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Reblogged from mysummertwist  14,286 notes

But the weird thing about depression is that it tends to further isolate you from people, thereby making it ever-harder for anyone to bridge the gap and really hear you in the way you need to be heard. So it becomes progressively more difficult to feel that you aren’t alone with your pain, which can make the despair feel permanent and unsolvable.
This is the most insidious thing about depression, I think: It makes itself more powerful by dragging you away from the world outside of yourself. By John Green about his character Alaska Young (Looking for Alaska)

No - it does not get better. We cope better some days, others not so. I’m fed up of people telling me it does, or that I just need to think positive (I try, I really do#, or just reach out to people #like all those people are reaching out to me?# It’s true - we need to adapt, to be able to find a way through the dark haze, to struggle to find a point to living, and to keep on battling each day #sometimes each hour) at a time. When people point out simple statements like ‘think happy’ - I try to make them aware that sometimes just getting out of bed and not wanting to run your motorbike off into a telegraph pole are the kind of battles I face… By "It gets better" is a blatant lie. : depression

Reblogged from onelastspoon  56,169 notes



This was an art project for school, the assignment being to do a piece on some social injustice. As a person who has been, is, and likely will be depressed in the future, I feel a strong shame when the topic of depression is brought up in a social setting, as if my struggle is some kind of a disease. The way depression is talked about is, for some reason, separate from the way physical injuries are discussed. My pain and injury is no less than that of someone with physical evidence that there is something wrong, which is absolute bullcrap.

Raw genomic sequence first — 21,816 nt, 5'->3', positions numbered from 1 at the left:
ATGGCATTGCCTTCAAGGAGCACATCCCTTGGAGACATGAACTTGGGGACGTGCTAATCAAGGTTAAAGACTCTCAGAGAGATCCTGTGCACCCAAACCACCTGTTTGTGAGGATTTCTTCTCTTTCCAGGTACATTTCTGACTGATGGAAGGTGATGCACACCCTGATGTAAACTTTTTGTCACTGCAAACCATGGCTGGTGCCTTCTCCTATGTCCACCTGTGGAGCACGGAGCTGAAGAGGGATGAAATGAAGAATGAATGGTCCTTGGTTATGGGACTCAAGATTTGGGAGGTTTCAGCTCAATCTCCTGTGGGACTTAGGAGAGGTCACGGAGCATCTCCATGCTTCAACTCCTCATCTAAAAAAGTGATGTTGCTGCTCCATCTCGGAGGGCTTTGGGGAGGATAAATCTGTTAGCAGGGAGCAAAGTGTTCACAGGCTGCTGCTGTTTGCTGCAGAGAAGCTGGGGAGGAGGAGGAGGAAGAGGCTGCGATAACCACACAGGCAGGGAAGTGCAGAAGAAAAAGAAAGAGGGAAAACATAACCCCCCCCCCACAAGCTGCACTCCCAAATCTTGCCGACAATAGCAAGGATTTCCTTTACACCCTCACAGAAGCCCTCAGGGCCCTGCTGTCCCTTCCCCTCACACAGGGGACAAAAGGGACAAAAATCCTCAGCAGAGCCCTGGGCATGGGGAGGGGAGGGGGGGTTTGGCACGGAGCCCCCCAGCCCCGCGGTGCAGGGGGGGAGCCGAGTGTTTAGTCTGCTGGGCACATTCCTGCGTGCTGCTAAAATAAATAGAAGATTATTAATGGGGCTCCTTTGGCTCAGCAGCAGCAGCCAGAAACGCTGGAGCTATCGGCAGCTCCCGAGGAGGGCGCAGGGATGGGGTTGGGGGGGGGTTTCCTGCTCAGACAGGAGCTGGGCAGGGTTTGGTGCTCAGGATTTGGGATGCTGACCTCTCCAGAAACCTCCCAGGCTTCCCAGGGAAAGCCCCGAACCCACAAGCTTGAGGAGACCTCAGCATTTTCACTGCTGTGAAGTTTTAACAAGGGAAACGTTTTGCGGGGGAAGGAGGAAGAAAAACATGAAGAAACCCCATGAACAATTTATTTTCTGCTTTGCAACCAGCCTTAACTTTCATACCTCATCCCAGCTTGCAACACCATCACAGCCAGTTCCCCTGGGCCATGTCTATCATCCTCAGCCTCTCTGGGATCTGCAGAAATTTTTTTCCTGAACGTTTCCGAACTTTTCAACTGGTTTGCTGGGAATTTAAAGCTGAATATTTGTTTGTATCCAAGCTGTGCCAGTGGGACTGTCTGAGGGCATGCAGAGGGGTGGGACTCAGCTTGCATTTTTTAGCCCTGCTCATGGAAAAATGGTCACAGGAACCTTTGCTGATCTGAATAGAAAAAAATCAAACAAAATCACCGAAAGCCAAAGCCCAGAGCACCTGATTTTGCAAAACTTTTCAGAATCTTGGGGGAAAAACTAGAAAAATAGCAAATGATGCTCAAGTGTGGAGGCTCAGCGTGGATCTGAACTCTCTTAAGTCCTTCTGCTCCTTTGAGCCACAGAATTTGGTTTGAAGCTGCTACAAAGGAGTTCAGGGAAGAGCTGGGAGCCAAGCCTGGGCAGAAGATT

Anyway, I hope you like the comic. /end of rant. 

Holy shit Hannah.

You do not fix depression. Nobody fixes depression. You endure depression. You minimise it. You adapt to it. You do not fix it. These people are coming to you and they are not looking for a cure (well, some misguidedly are, but they’re not going to find one). They are looking for someone to just say “Hey, you’re you? Ok, that’s cool. You is an ok person.” That’s all. That’s the best you can do for them. Just accept them. No fixing. No solutions. Because what fixing means, underneath the surface, is “Yeah, You is not an ok person as is”. Just let them be them.
Because of all the things a sufferer of depression lacks, acceptance is the simplest. By Trachtas comenta en I try to help suicidal people - sick of their excuses